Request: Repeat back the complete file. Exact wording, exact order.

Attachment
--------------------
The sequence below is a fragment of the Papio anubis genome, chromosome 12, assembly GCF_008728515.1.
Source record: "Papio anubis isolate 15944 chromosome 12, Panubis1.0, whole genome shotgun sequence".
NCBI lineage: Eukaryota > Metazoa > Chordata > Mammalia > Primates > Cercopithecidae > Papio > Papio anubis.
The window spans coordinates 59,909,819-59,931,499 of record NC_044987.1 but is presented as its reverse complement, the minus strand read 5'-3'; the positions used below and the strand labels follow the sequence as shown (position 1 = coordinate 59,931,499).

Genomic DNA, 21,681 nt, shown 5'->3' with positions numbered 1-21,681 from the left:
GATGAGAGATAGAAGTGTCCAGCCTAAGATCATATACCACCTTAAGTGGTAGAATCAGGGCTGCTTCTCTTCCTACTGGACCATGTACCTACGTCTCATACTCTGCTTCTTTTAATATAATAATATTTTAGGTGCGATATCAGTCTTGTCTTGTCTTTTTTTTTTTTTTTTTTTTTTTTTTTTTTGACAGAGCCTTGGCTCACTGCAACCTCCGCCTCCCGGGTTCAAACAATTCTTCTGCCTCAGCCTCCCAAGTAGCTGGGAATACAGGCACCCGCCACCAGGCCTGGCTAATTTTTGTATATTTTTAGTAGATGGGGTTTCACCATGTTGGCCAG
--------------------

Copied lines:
The sequence below is a fragment of the Papio anubis genome, chromosome 12, assembly GCF_008728515.1.
Source record: "Papio anubis isolate 15944 chromosome 12, Panubis1.0, whole genome shotgun sequence".
NCBI lineage: Eukaryota > Metazoa > Chordata > Mammalia > Primates > Cercopithecidae > Papio > Papio anubis.
The window spans coordinates 59,909,819-59,931,499 of record NC_044987.1 but is presented as its reverse complement, the minus strand read 5'-3'; the positions used below and the strand labels follow the sequence as shown (position 1 = coordinate 59,931,499).

Genomic DNA, 21,681 nt, shown 5'->3' with positions numbered 1-21,681 from the left:
GATGAGAGATAGAAGTGTCCAGCCTAAGATCATATACCACCTTAAGTGGTAGAATCAGGGCTGCTTCTCTTCCTACTGGACCATGTACCTACGTCTCATACTCTGCTTCTTTTAATATAATAATATTTTAGGTGCGATATCAGTCTTGTCTTGTCTTTTTTTTTTTTTTTTTTTTTTTTTTTTTTGACAGAGCCTTGGCTCACTGCAACCTCCGCCTCCCGGGTTCAAACAATTCTTCTGCCTCAGCCTCCCAAGTAGCTGGGAATACAGGCACCCGCCACCAGGCCTGGCTAATTTTTGTATATTTTTAGTAGATGGGGTTTCACCATGTTGGCCAG